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  • Isabelle Stillman

I Am Afraid

Yesterday a stranger sent me an unsolicited picture of his penis. I was in my bedroom, my private beautiful space, and I received a message containing a picture of someone’s genitals. Then, he video called me. I was holding my phone, and I saw clearly how thin the distance between me and him really was: a thin sheet of glass. I declined the call. He called again. I ultimately blocked and reported the stranger, but I had to open the original message to do so. I had to welcome his penis into my home in order to get him out of it.


Someone put himself into my most private space without permission. He came into my room, into my house, freely. Because he felt like it. No matter where you are, people can and will violate you.


Today, I’m thinking about walking to the grocery store, and the image that comes to mind is men harassing me on the street. Today, I got a request on a tutoring platform I work with to tutor a male student via Skype and I deleted it immediately, the idea of a male looking at me through a video camera reducing me to full-body shakes. I need to go to the store, but my heart tenses at the idea of getting a male cashier, seeing him touch my food, having to talk to him. I am afraid.


Fear works by reducing people. We’re seeing it now – when you make someone afraid of a virus, they focus with profound intensity on washing their hands and buying their masks, and for the next few weeks, months, whatever, no one will be able to think or talk about much of anything else. Fear blinds us to everything but the threat itself and erases our ability to think our way out of it.


I have been made to be afraid of men so many, many times in my life. Touched, grabbed, yelled at, coerced, harassed online, condescended in person, intimidated on the street or in a bar or in my own bedroom. And in the days following these instances, that fear has lingered. I have been afraid to leave the house, to have a meeting with a man, to be with men I have previously had no reason to distrust.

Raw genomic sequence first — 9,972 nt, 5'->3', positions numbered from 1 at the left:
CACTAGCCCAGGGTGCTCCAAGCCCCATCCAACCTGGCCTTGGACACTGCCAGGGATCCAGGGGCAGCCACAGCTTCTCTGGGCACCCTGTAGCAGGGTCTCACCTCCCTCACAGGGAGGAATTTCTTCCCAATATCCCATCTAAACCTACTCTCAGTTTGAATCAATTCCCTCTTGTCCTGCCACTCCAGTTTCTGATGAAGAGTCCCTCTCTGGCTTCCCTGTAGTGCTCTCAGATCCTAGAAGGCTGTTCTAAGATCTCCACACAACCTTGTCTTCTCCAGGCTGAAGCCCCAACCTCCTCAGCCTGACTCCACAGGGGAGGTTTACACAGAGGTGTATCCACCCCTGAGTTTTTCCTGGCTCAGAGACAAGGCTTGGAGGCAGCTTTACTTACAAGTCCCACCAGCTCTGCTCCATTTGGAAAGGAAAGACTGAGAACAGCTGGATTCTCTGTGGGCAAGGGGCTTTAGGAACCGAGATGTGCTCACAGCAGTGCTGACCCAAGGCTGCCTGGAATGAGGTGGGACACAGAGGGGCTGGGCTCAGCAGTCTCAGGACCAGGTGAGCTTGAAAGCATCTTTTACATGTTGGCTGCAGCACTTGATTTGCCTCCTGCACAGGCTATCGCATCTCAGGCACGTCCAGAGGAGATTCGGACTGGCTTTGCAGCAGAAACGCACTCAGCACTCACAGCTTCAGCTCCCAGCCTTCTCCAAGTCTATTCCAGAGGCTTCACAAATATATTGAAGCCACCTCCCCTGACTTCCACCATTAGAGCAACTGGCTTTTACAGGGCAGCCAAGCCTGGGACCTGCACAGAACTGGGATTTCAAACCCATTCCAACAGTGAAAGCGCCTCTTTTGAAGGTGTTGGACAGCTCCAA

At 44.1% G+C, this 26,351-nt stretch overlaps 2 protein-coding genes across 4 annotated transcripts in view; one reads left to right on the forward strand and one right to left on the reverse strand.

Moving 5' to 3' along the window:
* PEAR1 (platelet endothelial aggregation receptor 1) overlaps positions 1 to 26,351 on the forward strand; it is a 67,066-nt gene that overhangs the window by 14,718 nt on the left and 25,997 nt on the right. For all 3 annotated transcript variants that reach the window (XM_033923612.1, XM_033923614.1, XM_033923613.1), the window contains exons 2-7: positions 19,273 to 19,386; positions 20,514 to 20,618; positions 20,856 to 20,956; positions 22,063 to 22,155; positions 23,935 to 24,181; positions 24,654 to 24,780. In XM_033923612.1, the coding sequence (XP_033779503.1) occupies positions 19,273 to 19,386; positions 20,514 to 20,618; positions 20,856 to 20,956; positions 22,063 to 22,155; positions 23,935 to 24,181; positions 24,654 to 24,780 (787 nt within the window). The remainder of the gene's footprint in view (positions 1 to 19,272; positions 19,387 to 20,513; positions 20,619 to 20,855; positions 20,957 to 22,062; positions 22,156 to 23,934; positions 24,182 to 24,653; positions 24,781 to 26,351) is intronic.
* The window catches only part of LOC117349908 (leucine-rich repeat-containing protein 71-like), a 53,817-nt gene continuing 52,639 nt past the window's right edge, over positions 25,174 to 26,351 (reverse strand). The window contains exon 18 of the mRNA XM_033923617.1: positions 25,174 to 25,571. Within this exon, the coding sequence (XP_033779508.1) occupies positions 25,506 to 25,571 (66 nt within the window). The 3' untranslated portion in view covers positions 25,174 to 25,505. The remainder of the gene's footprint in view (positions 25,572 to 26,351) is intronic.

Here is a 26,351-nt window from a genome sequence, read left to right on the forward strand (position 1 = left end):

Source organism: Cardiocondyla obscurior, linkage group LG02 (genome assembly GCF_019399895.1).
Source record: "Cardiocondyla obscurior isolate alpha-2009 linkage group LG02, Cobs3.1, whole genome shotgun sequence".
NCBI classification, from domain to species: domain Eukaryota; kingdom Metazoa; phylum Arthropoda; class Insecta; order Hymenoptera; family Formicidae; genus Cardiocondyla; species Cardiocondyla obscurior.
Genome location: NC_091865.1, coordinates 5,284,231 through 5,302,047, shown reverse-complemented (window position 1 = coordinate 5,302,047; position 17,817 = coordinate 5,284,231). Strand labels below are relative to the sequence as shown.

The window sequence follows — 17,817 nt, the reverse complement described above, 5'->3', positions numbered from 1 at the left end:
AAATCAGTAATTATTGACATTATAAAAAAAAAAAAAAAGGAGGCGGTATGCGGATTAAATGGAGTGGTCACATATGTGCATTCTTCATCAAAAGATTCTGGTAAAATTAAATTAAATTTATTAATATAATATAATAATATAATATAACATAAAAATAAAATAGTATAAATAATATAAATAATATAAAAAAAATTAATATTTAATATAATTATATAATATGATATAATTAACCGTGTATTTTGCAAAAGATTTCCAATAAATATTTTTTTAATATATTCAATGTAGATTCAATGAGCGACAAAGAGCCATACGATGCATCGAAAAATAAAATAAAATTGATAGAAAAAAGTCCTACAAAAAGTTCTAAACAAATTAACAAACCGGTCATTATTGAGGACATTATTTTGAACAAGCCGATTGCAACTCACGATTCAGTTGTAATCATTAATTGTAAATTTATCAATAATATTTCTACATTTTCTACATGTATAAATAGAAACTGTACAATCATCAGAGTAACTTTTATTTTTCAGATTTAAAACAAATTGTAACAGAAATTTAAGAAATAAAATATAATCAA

But, out of necessity, women have learned to conquer fear quickly and frequently. I have faced and overcome it, time and time again. I have re-learned to trust the world with me, with my body, time and time again. To go out into it after it has grabbed me, bruised me, controlled me, silenced me – to go out and love it. To revel in it, to soak in it, to be part of it.


Women overcome fear and rebuild trust constantly. People who are otherwise marginalized overcome fear and rebuild trust constantly. Can you imagine that strength? That’s an insane amount of strength!!! To face and love something that has crushed you to your tiniest self, even ONCE, let alone every single day.


Physical virus versus the virus of white heteronormative patriarchy – there’s not a huge difference, except that the physical one threatens instead of buoys the people in power. We’re all afraid, but for some of us this is the first time we’ve felt like this: Like something is going to get us. That is a real, valid, scary feeling.


And it’s okay to feel it. It’s okay to be afraid, it’s good that we’re washing our hands, it’ll help everyone if we cancel things and stay home and try not to let things get us and our loved ones. But the lesson this pandemic offers, is that this fear is so old, so familiar to so many of us. That millions of people are justifiably afraid that something is going to get us every day. So there may be a silver lining to come out of this pandemic: now you know a little bit how it feels.

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